The US Virgin Islands will experience a solar eclipse during the mid-afternoon on Monday, Aug. 21. The Moon will pass directly between the Earth and the Sun, blocking out about 90 percent of the Sun’s surface as viewed from the Virgin Islands.
The University of the Virgin Islands’ Etelman Observatory and UVI’s Physics program students and faculty will host an eclipse-viewing event from 1 p.m. to 5 p.m. on Monday, Aug. 21, at UVI’s Sports and Fitness Center on the St. Thomas Campus. UVI has been designated as the only official NASA viewing location for the eclipse in the Caribbean.
The University invites the public to view the “Great American Solar Eclipse,” which it has been called by popular media outlets. This total eclipse of the Sun, in which the Moon blocks 100 percent of the Sun, will be visible from a 70-mile wide path that stretches all across America, beginning in Lincoln City Oregon, crossing the U.S. mainland throughout the day and last being visible on the continent in Charleston, South Carolina. The last time a total solar eclipse was visible to such a large portion of the U.S. was 100 years ago.
While the Virgin Islands are not within this so-called “path of totality,” the territory is quite close. The eclipse passes about 150 miles northeast of St. Thomas. The territory will see most of the Sun blocked by the Moon. The last time a solar eclipse passed so close to the USVI was 19 years ago.
“It is extremely important to be aware that looking directly at the Sun without eye protection, even when it is partially eclipsed, can damage your eyesight,” said Dr. David Morris, assistant professor of Physics and Etelman Observatory director at UVI. “Looking at the Sun through binoculars or a telescope, even during an eclipse, will cause permanent eye damage, and possibly blindness.”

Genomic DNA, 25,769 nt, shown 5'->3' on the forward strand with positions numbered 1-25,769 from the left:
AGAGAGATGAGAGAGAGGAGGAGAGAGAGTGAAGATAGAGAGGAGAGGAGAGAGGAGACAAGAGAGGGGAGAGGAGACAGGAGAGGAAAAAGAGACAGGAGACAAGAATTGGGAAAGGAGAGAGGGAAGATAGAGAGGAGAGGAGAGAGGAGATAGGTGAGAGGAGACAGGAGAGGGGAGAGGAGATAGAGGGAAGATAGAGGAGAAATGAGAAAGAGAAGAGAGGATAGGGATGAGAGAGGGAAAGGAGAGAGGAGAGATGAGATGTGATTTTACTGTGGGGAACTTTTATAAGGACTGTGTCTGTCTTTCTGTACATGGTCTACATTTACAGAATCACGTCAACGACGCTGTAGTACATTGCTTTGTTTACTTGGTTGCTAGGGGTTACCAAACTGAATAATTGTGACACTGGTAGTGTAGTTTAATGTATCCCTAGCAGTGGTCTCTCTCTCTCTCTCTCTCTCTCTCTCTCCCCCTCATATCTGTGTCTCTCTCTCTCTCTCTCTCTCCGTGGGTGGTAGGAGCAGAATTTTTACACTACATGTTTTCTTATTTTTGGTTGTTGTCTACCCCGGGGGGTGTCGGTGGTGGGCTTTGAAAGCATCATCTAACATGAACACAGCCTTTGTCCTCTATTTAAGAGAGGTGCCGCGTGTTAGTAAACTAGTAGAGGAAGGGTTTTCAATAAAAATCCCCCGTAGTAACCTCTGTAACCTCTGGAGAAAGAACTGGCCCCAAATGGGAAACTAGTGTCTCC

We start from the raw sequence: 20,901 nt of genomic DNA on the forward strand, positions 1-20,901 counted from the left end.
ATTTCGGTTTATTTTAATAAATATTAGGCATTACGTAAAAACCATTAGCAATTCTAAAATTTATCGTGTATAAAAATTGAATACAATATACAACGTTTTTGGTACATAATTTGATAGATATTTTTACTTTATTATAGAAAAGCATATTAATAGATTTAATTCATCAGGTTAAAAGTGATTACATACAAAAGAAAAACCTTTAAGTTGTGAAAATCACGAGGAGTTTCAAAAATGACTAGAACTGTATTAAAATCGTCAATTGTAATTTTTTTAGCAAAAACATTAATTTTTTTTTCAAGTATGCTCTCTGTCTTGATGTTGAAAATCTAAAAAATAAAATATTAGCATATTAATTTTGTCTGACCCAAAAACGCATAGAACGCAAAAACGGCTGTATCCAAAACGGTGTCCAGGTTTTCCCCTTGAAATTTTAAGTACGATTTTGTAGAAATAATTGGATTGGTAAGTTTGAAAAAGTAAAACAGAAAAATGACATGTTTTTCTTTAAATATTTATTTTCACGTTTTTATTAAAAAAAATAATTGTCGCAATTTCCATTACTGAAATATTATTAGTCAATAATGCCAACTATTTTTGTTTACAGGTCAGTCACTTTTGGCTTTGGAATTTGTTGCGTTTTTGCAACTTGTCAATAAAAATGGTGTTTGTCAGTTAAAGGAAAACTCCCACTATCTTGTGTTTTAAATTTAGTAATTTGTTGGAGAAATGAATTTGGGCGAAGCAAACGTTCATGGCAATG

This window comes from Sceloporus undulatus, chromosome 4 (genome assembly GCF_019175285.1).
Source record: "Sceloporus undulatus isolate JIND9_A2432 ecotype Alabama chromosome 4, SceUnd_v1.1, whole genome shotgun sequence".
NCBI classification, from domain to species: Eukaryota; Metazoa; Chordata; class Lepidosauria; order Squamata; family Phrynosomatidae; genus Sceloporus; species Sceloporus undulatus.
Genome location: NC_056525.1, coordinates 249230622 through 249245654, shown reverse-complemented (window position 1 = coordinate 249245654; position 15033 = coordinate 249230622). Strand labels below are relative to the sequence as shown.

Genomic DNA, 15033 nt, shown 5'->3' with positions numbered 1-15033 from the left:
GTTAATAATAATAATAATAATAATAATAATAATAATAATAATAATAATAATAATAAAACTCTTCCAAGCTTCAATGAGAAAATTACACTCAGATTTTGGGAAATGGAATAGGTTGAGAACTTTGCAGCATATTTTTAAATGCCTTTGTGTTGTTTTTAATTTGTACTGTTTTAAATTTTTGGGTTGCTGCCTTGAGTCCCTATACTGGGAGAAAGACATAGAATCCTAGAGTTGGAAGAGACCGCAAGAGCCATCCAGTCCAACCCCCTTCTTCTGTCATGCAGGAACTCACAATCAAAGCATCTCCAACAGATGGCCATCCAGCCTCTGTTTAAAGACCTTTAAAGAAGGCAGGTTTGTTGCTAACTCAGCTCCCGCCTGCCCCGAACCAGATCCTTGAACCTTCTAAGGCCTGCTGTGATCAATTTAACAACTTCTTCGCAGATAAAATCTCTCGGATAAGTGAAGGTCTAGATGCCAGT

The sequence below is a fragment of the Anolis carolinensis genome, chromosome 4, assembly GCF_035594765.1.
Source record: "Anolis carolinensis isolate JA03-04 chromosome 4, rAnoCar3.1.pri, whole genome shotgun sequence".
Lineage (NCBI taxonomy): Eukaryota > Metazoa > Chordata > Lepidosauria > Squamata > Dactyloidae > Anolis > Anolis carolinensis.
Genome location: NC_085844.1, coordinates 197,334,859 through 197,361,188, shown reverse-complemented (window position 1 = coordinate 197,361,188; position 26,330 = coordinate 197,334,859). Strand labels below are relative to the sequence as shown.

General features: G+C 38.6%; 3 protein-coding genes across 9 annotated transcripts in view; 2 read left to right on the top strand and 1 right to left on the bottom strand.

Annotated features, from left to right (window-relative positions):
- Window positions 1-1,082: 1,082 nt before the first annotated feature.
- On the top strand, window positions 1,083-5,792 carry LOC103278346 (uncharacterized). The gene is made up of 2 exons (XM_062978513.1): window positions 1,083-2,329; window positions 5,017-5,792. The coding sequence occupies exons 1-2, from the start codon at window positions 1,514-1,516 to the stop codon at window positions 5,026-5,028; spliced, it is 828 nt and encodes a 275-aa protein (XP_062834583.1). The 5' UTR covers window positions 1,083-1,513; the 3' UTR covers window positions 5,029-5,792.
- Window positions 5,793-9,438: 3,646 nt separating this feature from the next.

“We strongly encourage you to visit UVI to view this awe inspiring event,” Dr. Morris said. Telescopes will be set up on the UVI soccer field, which is behind the Sports and Fitness Center. UVI Physics and Astronomy faculty and students will be on-hand with proper eye-protection to make viewing the eclipse a safe and exciting experience for all.
There will be a limited supply of solar-eclipse glasses as well as special solar-telescopes designed for viewing the Sun safely, and other telescopes equipped with special protective filters to allow safe viewing of the Sun. “We will also be demonstrating the use of pinhole cameras and telescope-projection techniques for viewing the eclipse indirectly, by casting an image of the Sun on a screen rather than viewing it directly with your eye,” said Dr. Morris. The University will send members of the Etelman Observatory Solar Physics research team and UVI physics students to the path of totality in Charleston, South Carolina. These researchers will be live-streaming video of the moment of total-eclipse from Charleston at 2:47 p.m. Visitors to UVI will be able to watch the total eclipse by video on a large-screen set up in the UVI Sports and Fitness Center, weather permitting in Charleston.
In St. Thomas, the eclipse will begin at 2:14 p.m., when the Moon will begin to block out the edge of the Sun. The eclipse will reach its maximum in the USVI when about 90 percent of the Sun will be blocked out at 3:36 p.m., and from that point, the Sun will become less and less obscured until the Moon completely unblocks the Sun, at 4:47 p.m.